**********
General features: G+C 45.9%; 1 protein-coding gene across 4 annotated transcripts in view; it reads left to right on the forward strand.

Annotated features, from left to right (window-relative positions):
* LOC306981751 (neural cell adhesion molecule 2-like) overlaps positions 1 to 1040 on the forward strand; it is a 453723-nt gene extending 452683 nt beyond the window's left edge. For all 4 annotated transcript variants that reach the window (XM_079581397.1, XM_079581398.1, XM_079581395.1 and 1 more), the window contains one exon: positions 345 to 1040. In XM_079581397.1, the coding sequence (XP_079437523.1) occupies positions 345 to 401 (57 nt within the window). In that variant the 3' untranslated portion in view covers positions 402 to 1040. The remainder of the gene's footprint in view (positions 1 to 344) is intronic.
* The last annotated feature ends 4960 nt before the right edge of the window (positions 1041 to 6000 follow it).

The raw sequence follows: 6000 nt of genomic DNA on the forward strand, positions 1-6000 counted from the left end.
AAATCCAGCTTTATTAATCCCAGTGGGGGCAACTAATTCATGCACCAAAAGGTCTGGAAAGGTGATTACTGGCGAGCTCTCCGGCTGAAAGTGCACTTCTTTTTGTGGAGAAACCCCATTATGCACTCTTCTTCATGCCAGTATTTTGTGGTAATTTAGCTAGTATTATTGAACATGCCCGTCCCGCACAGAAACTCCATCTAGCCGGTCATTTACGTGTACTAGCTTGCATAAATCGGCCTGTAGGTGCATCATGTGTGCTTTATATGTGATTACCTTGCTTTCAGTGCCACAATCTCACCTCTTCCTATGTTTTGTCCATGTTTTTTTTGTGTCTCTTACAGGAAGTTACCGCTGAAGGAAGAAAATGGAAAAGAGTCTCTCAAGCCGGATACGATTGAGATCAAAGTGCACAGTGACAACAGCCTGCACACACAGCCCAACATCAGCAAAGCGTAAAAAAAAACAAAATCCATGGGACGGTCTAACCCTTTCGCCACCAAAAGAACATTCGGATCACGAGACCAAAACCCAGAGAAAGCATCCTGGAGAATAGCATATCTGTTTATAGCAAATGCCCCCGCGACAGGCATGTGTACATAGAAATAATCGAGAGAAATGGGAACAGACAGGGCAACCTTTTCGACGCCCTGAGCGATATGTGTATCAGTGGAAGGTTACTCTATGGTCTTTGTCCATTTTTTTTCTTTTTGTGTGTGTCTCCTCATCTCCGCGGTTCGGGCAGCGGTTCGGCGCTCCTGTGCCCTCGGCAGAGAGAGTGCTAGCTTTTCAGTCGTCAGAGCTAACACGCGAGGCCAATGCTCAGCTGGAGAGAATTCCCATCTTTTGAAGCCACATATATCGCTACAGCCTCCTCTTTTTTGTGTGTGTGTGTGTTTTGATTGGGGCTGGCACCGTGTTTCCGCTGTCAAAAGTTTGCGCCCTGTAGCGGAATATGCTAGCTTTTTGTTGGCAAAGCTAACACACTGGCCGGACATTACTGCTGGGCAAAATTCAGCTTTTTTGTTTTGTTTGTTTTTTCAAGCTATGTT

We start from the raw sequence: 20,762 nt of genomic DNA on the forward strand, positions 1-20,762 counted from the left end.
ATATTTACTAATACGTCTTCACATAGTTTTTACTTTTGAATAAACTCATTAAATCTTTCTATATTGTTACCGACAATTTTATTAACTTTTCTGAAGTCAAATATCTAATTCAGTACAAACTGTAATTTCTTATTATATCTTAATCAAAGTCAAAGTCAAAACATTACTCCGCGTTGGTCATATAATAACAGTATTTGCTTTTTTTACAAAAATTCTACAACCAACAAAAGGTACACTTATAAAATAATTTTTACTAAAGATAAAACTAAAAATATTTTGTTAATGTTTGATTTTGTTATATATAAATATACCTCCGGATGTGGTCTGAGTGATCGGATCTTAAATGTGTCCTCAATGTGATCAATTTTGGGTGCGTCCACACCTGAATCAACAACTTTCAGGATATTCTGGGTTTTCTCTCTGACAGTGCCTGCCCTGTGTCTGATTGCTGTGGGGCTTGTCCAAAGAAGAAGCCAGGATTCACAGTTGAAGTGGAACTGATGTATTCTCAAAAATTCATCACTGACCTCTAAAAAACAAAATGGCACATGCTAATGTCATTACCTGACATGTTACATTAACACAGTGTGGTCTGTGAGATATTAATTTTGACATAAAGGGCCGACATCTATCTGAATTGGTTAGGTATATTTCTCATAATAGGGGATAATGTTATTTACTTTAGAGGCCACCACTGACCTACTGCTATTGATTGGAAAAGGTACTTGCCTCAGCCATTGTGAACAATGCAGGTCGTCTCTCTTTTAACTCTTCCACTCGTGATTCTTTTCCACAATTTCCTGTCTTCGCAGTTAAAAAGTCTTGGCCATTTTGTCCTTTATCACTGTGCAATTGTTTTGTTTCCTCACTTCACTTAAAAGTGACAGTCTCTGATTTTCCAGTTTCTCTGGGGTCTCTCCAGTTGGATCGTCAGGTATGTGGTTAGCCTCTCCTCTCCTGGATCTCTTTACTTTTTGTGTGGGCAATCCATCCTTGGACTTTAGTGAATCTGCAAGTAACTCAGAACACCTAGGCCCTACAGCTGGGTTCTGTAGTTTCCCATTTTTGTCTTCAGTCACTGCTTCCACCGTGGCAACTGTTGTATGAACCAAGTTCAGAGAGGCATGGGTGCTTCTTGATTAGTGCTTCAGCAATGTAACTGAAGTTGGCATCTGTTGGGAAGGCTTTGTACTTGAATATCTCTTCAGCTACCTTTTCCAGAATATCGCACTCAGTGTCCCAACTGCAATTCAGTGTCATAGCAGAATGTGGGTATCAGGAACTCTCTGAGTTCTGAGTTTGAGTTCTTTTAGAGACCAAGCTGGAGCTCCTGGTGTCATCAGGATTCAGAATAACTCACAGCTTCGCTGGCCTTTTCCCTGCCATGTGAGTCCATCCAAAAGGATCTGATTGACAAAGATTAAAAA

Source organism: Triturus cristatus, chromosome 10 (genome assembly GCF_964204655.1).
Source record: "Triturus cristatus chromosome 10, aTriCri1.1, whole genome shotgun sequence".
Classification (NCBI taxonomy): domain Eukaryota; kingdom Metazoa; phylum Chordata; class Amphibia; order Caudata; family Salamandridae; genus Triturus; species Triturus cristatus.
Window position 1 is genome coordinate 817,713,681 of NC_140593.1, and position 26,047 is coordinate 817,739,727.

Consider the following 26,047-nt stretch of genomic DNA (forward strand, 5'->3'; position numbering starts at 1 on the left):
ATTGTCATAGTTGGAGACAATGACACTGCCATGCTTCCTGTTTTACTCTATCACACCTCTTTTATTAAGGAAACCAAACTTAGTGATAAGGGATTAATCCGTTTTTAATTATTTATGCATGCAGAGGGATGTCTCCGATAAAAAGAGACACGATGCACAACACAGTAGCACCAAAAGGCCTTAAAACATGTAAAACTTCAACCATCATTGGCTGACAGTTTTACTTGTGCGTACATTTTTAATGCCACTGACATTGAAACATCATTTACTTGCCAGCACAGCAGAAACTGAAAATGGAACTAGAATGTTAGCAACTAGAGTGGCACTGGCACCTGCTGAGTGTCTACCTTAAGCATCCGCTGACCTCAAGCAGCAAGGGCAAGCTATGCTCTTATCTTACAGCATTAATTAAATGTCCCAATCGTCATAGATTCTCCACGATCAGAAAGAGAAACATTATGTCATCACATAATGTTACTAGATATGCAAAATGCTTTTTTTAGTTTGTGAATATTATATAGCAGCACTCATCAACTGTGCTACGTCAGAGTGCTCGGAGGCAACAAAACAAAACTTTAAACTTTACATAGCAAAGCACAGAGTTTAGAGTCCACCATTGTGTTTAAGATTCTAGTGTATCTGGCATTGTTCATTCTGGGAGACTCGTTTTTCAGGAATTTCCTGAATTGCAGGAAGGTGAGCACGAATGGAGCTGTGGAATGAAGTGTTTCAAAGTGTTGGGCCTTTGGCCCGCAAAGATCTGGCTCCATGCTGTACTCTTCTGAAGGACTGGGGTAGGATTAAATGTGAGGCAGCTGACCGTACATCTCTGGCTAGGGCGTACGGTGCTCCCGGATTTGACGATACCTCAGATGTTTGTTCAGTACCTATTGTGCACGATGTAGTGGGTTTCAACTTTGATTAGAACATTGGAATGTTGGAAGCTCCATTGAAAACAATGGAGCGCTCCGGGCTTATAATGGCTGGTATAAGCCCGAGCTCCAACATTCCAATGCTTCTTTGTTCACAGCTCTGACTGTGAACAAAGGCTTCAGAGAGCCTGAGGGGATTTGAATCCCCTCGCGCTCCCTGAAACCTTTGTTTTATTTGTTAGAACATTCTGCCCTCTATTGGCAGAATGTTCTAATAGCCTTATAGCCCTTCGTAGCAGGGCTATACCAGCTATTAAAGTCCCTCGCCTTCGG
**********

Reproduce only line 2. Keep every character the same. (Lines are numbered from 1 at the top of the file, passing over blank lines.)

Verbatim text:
Annotated features, from left to right (window-relative positions):